You must be using a Javascript-enabled browser to use this feature. Please enable Javascript or upgrade your browser.

Controlled Outage Information

Controlled Outage Information

  • Home   >  
  • Outages   >  
  • Controlled Outage Information

Transmission line image

HELP AVOID SERVICE INTERRUPTIONS BY CONSERVING ENERGY

Haga clic aquí para obtener información sobre cortes controlados

Extreme heat and cold can cause a tremendous strain on our electrical system. During these times, OPPD may be directed by the regional transmission organization to take some of our customer-owners offline for a short period of time to conserve power and prevent longer, larger outages.

This action, known as load shedding, impacts customers served by utilities in the Southwest Power Pool (SPP) – 14 states stretching from North Dakota to the northern part of Texas – and under the guidance of state and federal regulators.

Our goal is to provide our customer-owners with as much notice as possible with these types of events. In an event, our customer service team would notify those customers who would be affected. General updates about the event can also be found on StormandOutage.com as well as Twitter and Facebook

Load shedding is a last resort measure. We know that this is challenging for those customer-owners who are affected, and we would not ask our customer-owners to go through such an event unless it was necessary to protect the larger electrical grid and prevent longer, larger outages.

In an event, we would ask our customer-owners to help by decreasing their energy usage: turn up thermostats so air conditioners run less or turn down thermostats so heat runs less, close fireplace dampers, seal windows and external doors, unplug electronic devices, turn off lights not in use, and delay things like doing laundry or running or dishwasher. We are grateful for our customer-owners’ help.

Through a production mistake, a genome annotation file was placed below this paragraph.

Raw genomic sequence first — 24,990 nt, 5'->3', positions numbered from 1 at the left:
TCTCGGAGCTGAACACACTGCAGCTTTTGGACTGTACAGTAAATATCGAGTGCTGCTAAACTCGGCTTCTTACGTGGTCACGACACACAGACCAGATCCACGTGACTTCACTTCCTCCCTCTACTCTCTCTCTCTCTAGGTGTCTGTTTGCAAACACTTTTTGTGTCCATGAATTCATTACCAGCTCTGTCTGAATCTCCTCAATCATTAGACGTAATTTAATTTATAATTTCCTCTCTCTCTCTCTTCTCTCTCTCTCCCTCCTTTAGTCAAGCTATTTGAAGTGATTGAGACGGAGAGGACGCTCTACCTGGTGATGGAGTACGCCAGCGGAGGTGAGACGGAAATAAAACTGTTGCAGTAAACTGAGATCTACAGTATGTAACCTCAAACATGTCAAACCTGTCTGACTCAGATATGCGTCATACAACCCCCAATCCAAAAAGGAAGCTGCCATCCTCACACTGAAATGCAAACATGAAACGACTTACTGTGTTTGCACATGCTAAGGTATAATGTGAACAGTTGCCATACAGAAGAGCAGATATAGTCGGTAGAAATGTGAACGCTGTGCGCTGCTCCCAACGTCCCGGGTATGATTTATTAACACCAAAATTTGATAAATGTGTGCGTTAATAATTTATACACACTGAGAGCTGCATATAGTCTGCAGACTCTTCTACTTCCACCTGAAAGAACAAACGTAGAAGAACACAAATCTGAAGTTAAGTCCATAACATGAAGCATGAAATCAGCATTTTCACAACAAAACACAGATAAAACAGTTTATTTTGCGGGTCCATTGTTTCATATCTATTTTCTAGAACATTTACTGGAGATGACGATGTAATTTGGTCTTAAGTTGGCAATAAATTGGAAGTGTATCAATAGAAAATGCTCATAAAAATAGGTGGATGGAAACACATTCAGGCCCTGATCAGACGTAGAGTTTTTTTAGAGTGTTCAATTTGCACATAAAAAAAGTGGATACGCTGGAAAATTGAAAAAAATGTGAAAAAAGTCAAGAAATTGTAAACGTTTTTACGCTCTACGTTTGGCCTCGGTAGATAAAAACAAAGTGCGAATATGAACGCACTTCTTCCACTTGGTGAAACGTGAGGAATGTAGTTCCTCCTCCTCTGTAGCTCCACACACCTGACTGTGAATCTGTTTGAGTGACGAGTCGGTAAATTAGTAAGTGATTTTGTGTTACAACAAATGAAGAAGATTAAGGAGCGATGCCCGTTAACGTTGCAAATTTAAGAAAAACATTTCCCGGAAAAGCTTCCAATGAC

Have a Plan

Power interruptions impact us all, but have greater impacts on our elderly neighbors and those in medical need. If you use life-sustaining medical equipment that depends on electricity for operation, it’s important to have a plan for a power outage. Make sure all batteries are charged and ready to be used in case of an emergency. In the worst case event, such as a significant weather crisis, prepare to evacuate to an alternate location that will likely have power or has a backup generator. A plan should include at least two alternatives, including a friend or family member who lives in a different area as well as a nearby fire station or medical facility with backup generators.

In a medical emergency, call 911.

Conserving Energy is Key

OPPD asks customers to conserve energy and do their part to lessen the demand. Here are some ways our customers can help
Summer Tips:
  • Unplug items not in use. Although this won’t save a lot of energy in one home alone, it will when thousands of homes work together.
  • Use LED bulbs and turn off lights. Replace incandescent lights with LEDs to reduce heat generation and energy use. Turn off lights and use natural light to help decrease overall energy use.
  • Close curtains and blinds in direct sunlight to reduce the heat gain in a room by as much as 5-7 degrees. The cooler the room, the less your AC will run.
  • Use fans to create wind-chill effect. Before turning down the temperature on your thermostat, use fans to cool down via the wind-chill effect. This is more energy efficient than adjusting the thermostat to cool the entire home.
  • Place fans by vents to move air out into the room. If you have vents that are in the floor or low on a wall, place a fan by them to help move the air out into the room. The thermostat determines the temperature your cooling system provides to your home, not how hard the air comes out.
Winter Tips:
  • Unplug items not in use. Although this won’t save a lot of energy in one home alone, it will when thousands of homes work together.
  • Open curtains and blinds in direct sunlight to increase the heat gain in a room by as much as 5-7 degrees. This can help warm up a room instead of raising the temperature on the thermostat.
  • Rotate ceiling fans clockwise. To help evenly distribute heat in a room with a ceiling fan, flip the switch on the hub to make it rotate clockwise pulling warm air up and out to the exterior of the room.
  • Lower your thermostat a few degrees and dress more warmly or use additional blankets to stay comfortable. You can reduce your energy usage by 1-3% for each degree.
  • Turn lights off when possible and use natural lighting instead. LED light bulbs are very efficient, but every little bit of energy reduction counts when we work together.


Frequently Asked Questions

What is load shedding?

Load shedding, or rotating outages, are controlled, temporary interruptions of electrical service directed by the Southwest Power Pool (SPP) when electricity-generating resources cannot meet the electricity demand in the region. Each electric utility is asked to reduce demand in an amount directed by SPP. Decisions on which areas are affected are made within minutes. Rotating outages are necessary as a last resort to maintain the reliability of the system.